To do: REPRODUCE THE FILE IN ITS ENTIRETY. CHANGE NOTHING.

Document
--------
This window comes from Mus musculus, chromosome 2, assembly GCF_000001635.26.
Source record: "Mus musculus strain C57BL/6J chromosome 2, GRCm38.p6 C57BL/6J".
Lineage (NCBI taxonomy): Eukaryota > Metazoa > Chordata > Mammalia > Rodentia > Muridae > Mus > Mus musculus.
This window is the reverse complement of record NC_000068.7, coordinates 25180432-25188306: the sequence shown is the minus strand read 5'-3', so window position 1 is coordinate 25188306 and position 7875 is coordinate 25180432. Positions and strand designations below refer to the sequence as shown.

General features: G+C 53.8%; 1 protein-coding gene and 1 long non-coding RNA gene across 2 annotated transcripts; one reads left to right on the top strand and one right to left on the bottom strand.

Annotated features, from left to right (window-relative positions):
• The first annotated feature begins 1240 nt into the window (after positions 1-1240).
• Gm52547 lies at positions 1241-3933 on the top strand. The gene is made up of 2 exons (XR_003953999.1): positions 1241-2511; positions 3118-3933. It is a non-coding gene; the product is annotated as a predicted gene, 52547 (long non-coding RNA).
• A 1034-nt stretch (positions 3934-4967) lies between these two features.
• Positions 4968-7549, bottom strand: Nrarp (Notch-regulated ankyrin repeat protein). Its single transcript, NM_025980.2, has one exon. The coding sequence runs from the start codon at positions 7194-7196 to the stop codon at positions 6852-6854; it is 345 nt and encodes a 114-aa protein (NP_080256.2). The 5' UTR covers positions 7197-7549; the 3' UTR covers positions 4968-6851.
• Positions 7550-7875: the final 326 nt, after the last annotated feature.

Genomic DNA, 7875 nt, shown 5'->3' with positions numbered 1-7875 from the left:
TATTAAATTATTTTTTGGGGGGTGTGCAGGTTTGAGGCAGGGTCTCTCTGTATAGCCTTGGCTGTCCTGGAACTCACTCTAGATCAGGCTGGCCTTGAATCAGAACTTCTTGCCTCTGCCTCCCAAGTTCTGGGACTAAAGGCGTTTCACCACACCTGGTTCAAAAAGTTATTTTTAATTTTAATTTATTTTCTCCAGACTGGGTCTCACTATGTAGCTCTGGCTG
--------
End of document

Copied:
This window comes from Mus musculus, chromosome 2, assembly GCF_000001635.26.
Source record: "Mus musculus strain C57BL/6J chromosome 2, GRCm38.p6 C57BL/6J".
Lineage (NCBI taxonomy): Eukaryota > Metazoa > Chordata > Mammalia > Rodentia > Muridae > Mus > Mus musculus.
This window is the reverse complement of record NC_000068.7, coordinates 25180432-25188306: the sequence shown is the minus strand read 5'-3', so window position 1 is coordinate 25188306 and position 7875 is coordinate 25180432. Positions and strand designations below refer to the sequence as shown.

General features: G+C 53.8%; 1 protein-coding gene and 1 long non-coding RNA gene across 2 annotated transcripts; one reads left to right on the top strand and one right to left on the bottom strand.

Annotated features, from left to right (window-relative positions):
• The first annotated feature begins 1240 nt into the window (after positions 1-1240).
• Gm52547 lies at positions 1241-3933 on the top strand. The gene is made up of 2 exons (XR_003953999.1): positions 1241-2511; positions 3118-3933. It is a non-coding gene; the product is annotated as a predicted gene, 52547 (long non-coding RNA).
• A 1034-nt stretch (positions 3934-4967) lies between these two features.
• Positions 4968-7549, bottom strand: Nrarp (Notch-regulated ankyrin repeat protein). Its single transcript, NM_025980.2, has one exon. The coding sequence runs from the start codon at positions 7194-7196 to the stop codon at positions 6852-6854; it is 345 nt and encodes a 114-aa protein (NP_080256.2). The 5' UTR covers positions 7197-7549; the 3' UTR covers positions 4968-6851.
• Positions 7550-7875: the final 326 nt, after the last annotated feature.

Genomic DNA, 7875 nt, shown 5'->3' with positions numbered 1-7875 from the left:
TATTAAATTATTTTTTGGGGGGTGTGCAGGTTTGAGGCAGGGTCTCTCTGTATAGCCTTGGCTGTCCTGGAACTCACTCTAGATCAGGCTGGCCTTGAATCAGAACTTCTTGCCTCTGCCTCCCAAGTTCTGGGACTAAAGGCGTTTCACCACACCTGGTTCAAAAAGTTATTTTTAATTTTAATTTATTTTCTCCAGACTGGGTCTCACTATGTAGCTCTGGCTG